The research reveals that evasion in exploit kits that target vulnerabilities in client-side software is still an effective and widely deployed attack vector. EKs are still among the most prevalent ways of distributing ransomware. Over 60% of EKs relied on evasive techniques to bypass detection, and this is expected to continue happening in 2018. Furthermore, “of the entire attack chain, 99% of campaigns used evasion in either the exploit kit or payload phase”, researchers said. Evasive ransomware campaigns in particular that were delivering families such as Spora, TeslaCrypt, Cryptomix and JigSaw used at least on evasive technique. This trend (of evasive malware) shouldn’t be that surprising as endpoint security products also become more sophisticated. Malware authors have to be quick to adapt and find new ways to be evasive.
Did you know that some malware types avoid infecting the system twice by searching for predefined infection markers? If a particular process, registry key or mutex object is present on the host machine, malware will presume that another instance of itself is already active and will terminate itself, as explained by Lenny Zeltser.
That being said, malware vaccination is an option to counter malware attempting to avoid security software through evasion.
Shortly said, malware vaccination is the generation of infection markers on endpoints, so that corresponding malicious programs will not execute, Minerva explains. This is not a revolutionary concept but enterprises are expected to pay more attention to it this year, as there is a broader range of tools making it possible to use vaccines in enterprise security.
In addition, these protective technologies will allow to quickly vaccinate endpoints against threats such as WannaCry, NotPetya and Spora, and new infections that will land this year. This may not be the sole solution for malware prevention, but it should definitely be put in motion at a larger scale.
There were several large malware campaigns targeting Android in 2017. The operating system is often abused for spying on users. This is the case with the GhostCtrl malware. When it was discovered, researchers concluded that it was very likely that the virus had been in development for a long time and tested on different devices as the security reports indicated that it contained a lot of potent featured. Among them is the complete surveillance module.
GhostCtrl Android operators could utilize the built-in functions to record audio from the built-in microphone and video using the cameras that can be transmitted to the hackers. The malware can be used in various surveillance campaigns, and users should be very aware of the privacy risks stemming from such malware instances.
In addition to Android spyware campaigns, malicious apps are always succeeding to bypass Google Play Store’s security mechanisms, so we are pretty sure we will continue to see attacks involving malicious apps.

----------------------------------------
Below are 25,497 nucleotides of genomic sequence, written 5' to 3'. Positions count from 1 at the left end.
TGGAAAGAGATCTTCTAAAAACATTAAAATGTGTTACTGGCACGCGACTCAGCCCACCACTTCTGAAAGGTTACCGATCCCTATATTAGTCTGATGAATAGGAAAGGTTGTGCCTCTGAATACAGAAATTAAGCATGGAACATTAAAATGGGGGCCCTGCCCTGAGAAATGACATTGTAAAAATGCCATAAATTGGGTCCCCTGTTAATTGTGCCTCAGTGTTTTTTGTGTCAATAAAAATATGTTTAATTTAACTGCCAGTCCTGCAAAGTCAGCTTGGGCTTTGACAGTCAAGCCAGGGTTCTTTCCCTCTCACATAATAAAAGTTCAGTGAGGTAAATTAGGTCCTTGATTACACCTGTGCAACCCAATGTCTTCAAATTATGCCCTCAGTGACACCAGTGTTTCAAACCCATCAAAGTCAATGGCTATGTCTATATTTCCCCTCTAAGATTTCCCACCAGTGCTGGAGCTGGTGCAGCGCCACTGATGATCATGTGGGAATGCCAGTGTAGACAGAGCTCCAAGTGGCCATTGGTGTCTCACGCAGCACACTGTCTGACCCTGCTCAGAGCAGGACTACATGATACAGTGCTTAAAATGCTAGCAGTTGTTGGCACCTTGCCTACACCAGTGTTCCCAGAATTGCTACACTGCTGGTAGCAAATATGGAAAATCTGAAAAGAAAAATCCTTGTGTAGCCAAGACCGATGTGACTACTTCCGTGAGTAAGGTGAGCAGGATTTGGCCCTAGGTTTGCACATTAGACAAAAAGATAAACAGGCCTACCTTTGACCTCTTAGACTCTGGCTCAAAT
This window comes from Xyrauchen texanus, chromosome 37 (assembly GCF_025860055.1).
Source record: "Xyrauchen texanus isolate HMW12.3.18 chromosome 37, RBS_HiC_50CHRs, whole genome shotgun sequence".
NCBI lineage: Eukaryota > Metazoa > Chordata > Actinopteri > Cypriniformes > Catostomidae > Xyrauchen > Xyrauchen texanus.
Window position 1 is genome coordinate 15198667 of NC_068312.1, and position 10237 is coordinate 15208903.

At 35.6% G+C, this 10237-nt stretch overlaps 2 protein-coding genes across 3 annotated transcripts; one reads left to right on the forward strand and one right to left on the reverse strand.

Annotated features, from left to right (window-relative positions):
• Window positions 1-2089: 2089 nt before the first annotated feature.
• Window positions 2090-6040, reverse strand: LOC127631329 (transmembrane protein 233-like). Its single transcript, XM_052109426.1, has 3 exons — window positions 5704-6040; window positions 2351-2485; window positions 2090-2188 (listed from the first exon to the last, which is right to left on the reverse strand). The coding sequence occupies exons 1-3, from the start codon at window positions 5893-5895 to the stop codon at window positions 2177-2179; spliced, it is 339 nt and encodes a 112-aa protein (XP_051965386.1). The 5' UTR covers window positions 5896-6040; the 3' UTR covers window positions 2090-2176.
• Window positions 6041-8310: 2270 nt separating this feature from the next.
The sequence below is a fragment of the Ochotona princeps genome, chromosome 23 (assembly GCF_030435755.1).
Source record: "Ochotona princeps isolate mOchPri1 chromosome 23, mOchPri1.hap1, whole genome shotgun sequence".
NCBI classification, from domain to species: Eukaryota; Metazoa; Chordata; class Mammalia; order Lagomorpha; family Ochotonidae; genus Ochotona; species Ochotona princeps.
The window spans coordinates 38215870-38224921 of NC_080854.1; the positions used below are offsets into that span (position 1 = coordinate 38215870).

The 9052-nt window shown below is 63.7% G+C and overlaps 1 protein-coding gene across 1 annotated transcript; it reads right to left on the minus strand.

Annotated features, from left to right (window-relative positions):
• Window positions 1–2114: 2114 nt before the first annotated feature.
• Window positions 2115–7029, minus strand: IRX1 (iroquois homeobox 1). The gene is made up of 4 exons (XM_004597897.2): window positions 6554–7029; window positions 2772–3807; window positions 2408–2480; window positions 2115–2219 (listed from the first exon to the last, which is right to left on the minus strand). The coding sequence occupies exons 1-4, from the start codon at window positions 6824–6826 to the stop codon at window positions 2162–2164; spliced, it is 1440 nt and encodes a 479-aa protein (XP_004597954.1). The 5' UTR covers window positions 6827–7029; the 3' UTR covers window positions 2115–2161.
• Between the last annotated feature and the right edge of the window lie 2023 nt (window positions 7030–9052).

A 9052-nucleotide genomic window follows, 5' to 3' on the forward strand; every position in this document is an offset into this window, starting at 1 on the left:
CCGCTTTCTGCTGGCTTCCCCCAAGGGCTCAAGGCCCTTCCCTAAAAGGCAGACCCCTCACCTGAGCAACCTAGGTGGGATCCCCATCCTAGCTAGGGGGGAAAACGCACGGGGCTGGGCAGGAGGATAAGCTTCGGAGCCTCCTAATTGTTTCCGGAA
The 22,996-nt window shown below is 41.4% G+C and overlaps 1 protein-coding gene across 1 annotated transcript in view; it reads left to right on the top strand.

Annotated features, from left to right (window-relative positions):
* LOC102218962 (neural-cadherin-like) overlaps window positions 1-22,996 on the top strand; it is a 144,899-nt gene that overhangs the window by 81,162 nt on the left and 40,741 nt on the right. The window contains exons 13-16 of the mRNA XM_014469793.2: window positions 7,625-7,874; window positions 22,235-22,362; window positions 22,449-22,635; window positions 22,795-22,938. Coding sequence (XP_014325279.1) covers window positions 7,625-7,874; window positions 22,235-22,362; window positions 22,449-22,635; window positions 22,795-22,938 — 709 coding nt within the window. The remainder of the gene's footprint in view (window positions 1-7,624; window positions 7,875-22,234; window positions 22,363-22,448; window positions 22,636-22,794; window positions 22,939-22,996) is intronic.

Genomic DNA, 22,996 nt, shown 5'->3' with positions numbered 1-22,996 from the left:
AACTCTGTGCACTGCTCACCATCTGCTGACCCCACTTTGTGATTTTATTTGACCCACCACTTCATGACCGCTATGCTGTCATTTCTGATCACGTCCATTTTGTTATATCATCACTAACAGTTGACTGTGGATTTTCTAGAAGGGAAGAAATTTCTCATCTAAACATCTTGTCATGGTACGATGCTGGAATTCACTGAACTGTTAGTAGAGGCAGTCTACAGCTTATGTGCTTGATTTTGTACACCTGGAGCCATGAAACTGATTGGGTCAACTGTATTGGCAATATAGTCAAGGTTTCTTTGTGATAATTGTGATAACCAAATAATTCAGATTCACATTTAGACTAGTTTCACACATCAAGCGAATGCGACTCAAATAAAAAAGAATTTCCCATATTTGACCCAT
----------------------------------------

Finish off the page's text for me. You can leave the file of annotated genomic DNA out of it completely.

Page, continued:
UEFI and BIOS Attacks
Kaspersky Lab researchers believe that UEFI (Unified Extensible Firmware Interface) and BIOS (Basic Input/Output System) attacks will be very trendy this year:
Established in 2005 by an alliance of leading software and hardware developers, Intel most notable amongst them, it’s now quickly superseding the legacy BIOS standard. This was achieved thanks to a number of advanced features that BIOS lacks: for example, the ability to install and run executables, networking and Internet capabilities, cryptography, CPU-independent architecture and drivers, etc. The very advanced capabilities that make UEFI such an attractive platform also open the way to new vulnerabilities that didn’t exist in the age of the more rigid BIOS. For example, the ability to run custom executable modules makes it possible to create malware that would be launched by UEFI directly before any anti-malware solution – or, indeed, the OS itself – had a chance to start.
The existence of UEFI malware has been known to researchers since 2015, when the Hacking team UEFI modules were unearthed. Considering this, it is somehow surprising that no significant UEFI malware has been detected in the wild. But this could be due to the difficulty in detecting these malware instances in a reliable way. Thus, researchers believe that this year there will be new UEFI-based malware.
In conclusion, all the various types of malware will surely continue to evolve in 2018 and become more dangerous to users and enterprises. Malicious actors will continue to search for means to distribute their payloads more effectively.
Considering the constantly evolving threat landscape, it is strongly recommended that all security measures are taken into consideration, including the use of an anti-malware program that actively protects the system from all kinds of exploits.